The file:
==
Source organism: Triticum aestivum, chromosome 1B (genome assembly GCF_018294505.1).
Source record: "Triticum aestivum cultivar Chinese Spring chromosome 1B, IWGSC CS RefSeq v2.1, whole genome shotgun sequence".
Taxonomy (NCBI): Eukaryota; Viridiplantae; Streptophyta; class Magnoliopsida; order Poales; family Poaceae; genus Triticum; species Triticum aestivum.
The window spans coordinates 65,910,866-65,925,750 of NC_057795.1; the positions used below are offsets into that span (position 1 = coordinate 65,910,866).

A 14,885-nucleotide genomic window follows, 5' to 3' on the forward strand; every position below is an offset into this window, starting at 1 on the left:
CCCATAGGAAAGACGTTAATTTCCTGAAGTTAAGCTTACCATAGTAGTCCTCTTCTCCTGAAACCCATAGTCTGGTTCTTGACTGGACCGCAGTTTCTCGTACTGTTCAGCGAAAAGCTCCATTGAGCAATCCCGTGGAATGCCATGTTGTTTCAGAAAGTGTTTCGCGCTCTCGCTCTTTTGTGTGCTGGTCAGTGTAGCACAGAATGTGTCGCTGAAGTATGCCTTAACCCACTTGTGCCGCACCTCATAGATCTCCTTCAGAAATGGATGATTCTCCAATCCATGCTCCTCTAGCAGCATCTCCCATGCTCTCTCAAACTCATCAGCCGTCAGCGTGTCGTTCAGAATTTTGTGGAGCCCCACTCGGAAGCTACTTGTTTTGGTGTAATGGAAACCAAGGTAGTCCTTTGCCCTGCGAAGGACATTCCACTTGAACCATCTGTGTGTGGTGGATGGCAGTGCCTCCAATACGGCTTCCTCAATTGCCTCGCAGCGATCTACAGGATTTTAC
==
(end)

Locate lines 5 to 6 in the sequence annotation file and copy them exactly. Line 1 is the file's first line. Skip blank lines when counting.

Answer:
A 14,885-nucleotide genomic window follows, 5' to 3' on the forward strand; every position below is an offset into this window, starting at 1 on the left:
CCCATAGGAAAGACGTTAATTTCCTGAAGTTAAGCTTACCATAGTAGTCCTCTTCTCCTGAAACCCATAGTCTGGTTCTTGACTGGACCGCAGTTTCTCGTACTGTTCAGCGAAAAGCTCCATTGAGCAATCCCGTGGAATGCCATGTTGTTTCAGAAAGTGTTTCGCGCTCTCGCTCTTTTGTGTGCTGGTCAGTGTAGCACAGAATGTGTCGCTGAAGTATGCCTTAACCCACTTGTGCCGCACCTCATAGATCTCCTTCAGAAATGGATGATTCTCCAATCCATGCTCCTCTAGCAGCATCTCCCATGCTCTCTCAAACTCATCAGCCGTCAGCGTGTCGTTCAGAATTTTGTGGAGCCCCACTCGGAAGCTACTTGTTTTGGTGTAATGGAAACCAAGGTAGTCCTTTGCCCTGCGAAGGACATTCCACTTGAACCATCTGTGTGTGGTGGATGGCAGTGCCTCCAATACGGCTTCCTCAATTGCCTCGCAGCGATCTACAGGATTTTAC